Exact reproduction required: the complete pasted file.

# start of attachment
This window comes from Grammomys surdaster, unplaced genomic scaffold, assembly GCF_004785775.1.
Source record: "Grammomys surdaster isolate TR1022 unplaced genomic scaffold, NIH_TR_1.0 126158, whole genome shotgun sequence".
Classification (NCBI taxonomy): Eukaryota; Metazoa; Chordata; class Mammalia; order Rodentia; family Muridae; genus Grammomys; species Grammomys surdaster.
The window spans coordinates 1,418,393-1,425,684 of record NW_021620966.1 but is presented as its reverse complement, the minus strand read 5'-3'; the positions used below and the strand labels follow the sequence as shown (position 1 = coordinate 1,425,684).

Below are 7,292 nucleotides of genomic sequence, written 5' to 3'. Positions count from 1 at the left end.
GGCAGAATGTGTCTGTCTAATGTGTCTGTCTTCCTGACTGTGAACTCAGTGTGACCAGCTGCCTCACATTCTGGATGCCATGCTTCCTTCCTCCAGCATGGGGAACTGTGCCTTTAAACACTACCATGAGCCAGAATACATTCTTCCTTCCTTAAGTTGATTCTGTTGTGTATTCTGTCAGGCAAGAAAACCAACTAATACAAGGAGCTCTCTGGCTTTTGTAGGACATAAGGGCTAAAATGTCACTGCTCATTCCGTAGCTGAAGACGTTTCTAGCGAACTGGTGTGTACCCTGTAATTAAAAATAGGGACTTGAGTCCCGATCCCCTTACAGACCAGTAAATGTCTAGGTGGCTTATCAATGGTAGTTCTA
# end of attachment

This window comes from Grammomys surdaster, unplaced genomic scaffold, assembly GCF_004785775.1.
Source record: "Grammomys surdaster isolate TR1022 unplaced genomic scaffold, NIH_TR_1.0 126158, whole genome shotgun sequence".
Classification (NCBI taxonomy): Eukaryota; Metazoa; Chordata; class Mammalia; order Rodentia; family Muridae; genus Grammomys; species Grammomys surdaster.
The window spans coordinates 1,418,393-1,425,684 of record NW_021620966.1 but is presented as its reverse complement, the minus strand read 5'-3'; the positions used below and the strand labels follow the sequence as shown (position 1 = coordinate 1,425,684).

Below are 7,292 nucleotides of genomic sequence, written 5' to 3'. Positions count from 1 at the left end.
GGCAGAATGTGTCTGTCTAATGTGTCTGTCTTCCTGACTGTGAACTCAGTGTGACCAGCTGCCTCACATTCTGGATGCCATGCTTCCTTCCTCCAGCATGGGGAACTGTGCCTTTAAACACTACCATGAGCCAGAATACATTCTTCCTTCCTTAAGTTGATTCTGTTGTGTATTCTGTCAGGCAAGAAAACCAACTAATACAAGGAGCTCTCTGGCTTTTGTAGGACATAAGGGCTAAAATGTCACTGCTCATTCCGTAGCTGAAGACGTTTCTAGCGAACTGGTGTGTACCCTGTAATTAAAAATAGGGACTTGAGTCCCGATCCCCTTACAGACCAGTAAATGTCTAGGTGGCTTATCAATGGTAGTTCTA